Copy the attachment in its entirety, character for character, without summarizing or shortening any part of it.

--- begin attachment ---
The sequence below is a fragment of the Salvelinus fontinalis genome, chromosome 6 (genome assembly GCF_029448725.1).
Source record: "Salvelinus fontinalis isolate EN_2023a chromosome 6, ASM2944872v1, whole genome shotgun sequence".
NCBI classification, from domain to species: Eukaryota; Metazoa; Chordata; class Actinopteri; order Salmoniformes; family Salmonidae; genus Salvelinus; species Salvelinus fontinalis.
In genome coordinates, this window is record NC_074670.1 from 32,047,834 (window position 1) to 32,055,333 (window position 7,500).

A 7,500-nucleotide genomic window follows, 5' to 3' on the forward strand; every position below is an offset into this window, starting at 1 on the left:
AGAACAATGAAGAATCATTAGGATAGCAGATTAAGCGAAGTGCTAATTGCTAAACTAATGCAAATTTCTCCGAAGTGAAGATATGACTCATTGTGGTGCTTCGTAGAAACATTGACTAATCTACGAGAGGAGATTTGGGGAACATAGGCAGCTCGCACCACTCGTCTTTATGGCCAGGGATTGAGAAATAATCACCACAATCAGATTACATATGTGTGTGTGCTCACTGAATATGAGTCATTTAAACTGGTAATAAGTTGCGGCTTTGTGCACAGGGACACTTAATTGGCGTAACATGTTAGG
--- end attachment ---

The sequence below is a fragment of the Salvelinus fontinalis genome, chromosome 6 (genome assembly GCF_029448725.1).
Source record: "Salvelinus fontinalis isolate EN_2023a chromosome 6, ASM2944872v1, whole genome shotgun sequence".
NCBI classification, from domain to species: Eukaryota; Metazoa; Chordata; class Actinopteri; order Salmoniformes; family Salmonidae; genus Salvelinus; species Salvelinus fontinalis.
In genome coordinates, this window is record NC_074670.1 from 32,047,834 (window position 1) to 32,055,333 (window position 7,500).

A 7,500-nucleotide genomic window follows, 5' to 3' on the forward strand; every position below is an offset into this window, starting at 1 on the left:
AGAACAATGAAGAATCATTAGGATAGCAGATTAAGCGAAGTGCTAATTGCTAAACTAATGCAAATTTCTCCGAAGTGAAGATATGACTCATTGTGGTGCTTCGTAGAAACATTGACTAATCTACGAGAGGAGATTTGGGGAACATAGGCAGCTCGCACCACTCGTCTTTATGGCCAGGGATTGAGAAATAATCACCACAATCAGATTACATATGTGTGTGTGCTCACTGAATATGAGTCATTTAAACTGGTAATAAGTTGCGGCTTTGTGCACAGGGACACTTAATTGGCGTAACATGTTAGG